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Successful Carbonate Well Log Facies Prediction Using from Artificial Neural Network Method - Wafra Maastrichtian Reservoir, Partitioned Neutral Zone (PNZ), Saudi Arabia and Kuwait

Tang, Hong 1; Toomey, Niall 1; Meddaugh, Scott 1
1 Chevron, Pearland, TX.

The Upper Cretaceous-age Maastrichtian reservoir is one of five major oil reservoirs in the giant Wafra oil field. The Maastrichtian oil production is largely from subtidal dolomites deposited on a very gently dipping, shallow, arid, and restricted ramp that transitioned between normal marine and restricted lagoonal conditions.

The reservoir has six cored wells, five of which are along the axis of the reservoir. Consequently, stratigraphic and depositional interpretation has been limited. This study was done to determine (1) if facies could be successfully predicted from routinely acquired well log data and (2) if the predicted facies could be used to improve the stratigraphic and depositional interpretation of the reservoir. Efforts to predict facies from well logs in carbonate reservoirs is difficult due to complex facies structures, strong diagenetic overprint, and challenging log analysis due in part to the presence of vugs and fractures.

The first step of the workflow involved an extensive input data preparation effort that involved additional well log processing, analysis, and normalization along with preparation of digital facies descriptions in which the 20 “micro-facies” categories in the original core descriptions were reduced to six significant facies categories (mudstone, packstone, mud-rich packstone, grain-rich packstone, grainstone, and floatstone), Following evaluation of several alternative algorithms, a probabilistic neural network (PNN) algorithm was used to predict facies from the well log data. The PNN algorithm successfully delineated the complex nonlinear relationships between carbonate facies and available well log data. Hold-off data from the training wells as well as blind tests on cored wells not included in the neural network training were used to validate the facies predictions. Results obtained on blind well tests show an overall prediction accuracy of more than 75%. The prediction uncertainty is quantified by two probabilistic logs, discriminant ability and overall confidence, which help the geologist to evaluate facies prediction limitations as the predicted facies logs are used to supplement core well data as part of on-going stratigraphic and depositional setting studies as well as preparation of facies distribution maps.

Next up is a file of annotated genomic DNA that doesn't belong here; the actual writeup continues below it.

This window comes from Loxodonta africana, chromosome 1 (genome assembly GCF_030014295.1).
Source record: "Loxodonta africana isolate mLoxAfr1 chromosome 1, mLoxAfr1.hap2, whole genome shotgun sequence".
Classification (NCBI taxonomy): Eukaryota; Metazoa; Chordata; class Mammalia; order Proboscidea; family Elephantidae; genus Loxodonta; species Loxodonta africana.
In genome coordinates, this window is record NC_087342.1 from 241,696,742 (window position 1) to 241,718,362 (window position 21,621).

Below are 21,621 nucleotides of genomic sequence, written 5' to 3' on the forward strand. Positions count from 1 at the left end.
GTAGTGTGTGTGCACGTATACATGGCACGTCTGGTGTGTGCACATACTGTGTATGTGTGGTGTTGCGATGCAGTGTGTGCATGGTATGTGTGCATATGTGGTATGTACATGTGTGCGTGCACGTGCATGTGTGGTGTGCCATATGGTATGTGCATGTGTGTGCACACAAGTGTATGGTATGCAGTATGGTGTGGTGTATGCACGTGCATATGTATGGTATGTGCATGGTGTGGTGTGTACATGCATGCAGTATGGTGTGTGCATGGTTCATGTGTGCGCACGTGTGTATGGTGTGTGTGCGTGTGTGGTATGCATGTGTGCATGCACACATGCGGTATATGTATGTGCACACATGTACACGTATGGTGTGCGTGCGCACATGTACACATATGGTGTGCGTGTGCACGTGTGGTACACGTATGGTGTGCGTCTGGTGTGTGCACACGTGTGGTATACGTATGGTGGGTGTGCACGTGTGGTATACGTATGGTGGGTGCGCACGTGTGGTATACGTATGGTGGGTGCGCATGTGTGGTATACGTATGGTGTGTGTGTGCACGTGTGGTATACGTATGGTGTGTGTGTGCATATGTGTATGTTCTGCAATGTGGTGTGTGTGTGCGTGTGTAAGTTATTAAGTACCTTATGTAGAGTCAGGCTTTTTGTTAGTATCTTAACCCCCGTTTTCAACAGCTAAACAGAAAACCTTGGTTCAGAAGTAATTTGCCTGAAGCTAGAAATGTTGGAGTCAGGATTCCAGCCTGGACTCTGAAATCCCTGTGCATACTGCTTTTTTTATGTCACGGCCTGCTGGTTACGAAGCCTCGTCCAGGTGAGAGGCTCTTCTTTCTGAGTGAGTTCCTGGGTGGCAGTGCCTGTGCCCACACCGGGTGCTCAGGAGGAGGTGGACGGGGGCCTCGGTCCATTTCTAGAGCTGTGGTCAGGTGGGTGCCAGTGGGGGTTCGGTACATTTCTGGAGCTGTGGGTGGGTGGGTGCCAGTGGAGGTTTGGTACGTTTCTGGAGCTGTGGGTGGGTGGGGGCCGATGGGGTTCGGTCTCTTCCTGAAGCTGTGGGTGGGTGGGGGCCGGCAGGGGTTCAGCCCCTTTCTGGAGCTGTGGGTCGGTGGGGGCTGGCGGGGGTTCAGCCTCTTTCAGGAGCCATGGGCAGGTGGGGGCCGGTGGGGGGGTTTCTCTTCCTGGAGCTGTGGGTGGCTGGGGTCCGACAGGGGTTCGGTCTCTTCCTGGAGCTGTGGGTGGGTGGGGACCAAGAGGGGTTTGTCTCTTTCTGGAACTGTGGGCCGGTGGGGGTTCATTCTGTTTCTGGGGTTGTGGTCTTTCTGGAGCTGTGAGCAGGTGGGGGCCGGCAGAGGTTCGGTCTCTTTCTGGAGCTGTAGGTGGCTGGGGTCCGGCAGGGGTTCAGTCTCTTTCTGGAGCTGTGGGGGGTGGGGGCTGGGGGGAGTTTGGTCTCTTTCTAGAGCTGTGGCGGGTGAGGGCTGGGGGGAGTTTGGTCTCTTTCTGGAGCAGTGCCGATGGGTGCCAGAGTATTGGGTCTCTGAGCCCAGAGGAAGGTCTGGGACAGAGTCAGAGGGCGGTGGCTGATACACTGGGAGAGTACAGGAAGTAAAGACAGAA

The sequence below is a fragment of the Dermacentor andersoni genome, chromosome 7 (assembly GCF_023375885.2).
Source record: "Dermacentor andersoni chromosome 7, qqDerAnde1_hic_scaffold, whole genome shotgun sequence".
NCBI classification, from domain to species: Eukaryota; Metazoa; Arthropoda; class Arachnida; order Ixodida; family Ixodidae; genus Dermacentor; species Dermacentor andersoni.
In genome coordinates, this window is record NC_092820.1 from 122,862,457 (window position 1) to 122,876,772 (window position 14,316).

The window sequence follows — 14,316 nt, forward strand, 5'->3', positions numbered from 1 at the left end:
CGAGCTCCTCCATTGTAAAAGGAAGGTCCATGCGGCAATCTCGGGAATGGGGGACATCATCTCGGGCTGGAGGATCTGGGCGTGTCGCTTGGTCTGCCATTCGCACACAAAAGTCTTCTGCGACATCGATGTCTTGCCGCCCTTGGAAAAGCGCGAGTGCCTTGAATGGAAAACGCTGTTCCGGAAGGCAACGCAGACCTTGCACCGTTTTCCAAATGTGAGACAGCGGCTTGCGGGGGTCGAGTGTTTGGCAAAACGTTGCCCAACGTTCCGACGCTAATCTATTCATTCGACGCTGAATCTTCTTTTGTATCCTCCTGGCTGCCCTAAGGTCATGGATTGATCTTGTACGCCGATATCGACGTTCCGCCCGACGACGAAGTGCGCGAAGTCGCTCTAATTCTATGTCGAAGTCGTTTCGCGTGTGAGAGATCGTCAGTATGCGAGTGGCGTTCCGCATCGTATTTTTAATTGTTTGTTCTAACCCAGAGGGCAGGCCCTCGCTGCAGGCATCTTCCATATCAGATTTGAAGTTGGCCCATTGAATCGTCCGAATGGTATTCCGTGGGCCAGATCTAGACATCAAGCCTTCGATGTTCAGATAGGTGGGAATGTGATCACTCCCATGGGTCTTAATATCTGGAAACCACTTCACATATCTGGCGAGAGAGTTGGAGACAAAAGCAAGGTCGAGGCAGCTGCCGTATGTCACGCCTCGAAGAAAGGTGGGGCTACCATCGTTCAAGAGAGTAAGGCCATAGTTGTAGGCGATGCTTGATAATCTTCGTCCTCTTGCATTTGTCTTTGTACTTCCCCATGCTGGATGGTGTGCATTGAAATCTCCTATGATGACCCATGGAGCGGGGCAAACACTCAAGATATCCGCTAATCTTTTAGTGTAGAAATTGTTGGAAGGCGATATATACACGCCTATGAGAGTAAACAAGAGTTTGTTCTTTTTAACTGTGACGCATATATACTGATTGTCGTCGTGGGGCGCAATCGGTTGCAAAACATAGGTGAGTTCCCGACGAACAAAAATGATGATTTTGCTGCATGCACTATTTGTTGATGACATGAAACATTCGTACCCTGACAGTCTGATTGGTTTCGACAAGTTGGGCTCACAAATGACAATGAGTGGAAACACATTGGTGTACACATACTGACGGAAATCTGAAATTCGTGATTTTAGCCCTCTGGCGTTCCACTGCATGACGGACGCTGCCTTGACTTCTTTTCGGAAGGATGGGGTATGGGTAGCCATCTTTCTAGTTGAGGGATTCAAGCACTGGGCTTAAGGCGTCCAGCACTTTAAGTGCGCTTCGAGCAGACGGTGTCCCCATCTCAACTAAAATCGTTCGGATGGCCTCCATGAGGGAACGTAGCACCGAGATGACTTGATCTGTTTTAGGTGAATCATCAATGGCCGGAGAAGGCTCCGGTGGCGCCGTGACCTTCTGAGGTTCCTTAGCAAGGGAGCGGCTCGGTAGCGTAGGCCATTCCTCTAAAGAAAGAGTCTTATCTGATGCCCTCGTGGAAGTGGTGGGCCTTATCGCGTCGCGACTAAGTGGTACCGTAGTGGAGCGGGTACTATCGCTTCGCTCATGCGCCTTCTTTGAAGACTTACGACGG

AAPG Search and Discovery Article #90090©2009 AAPG Annual Convention and Exhibition, Denver, Colorado, June 7-10, 2009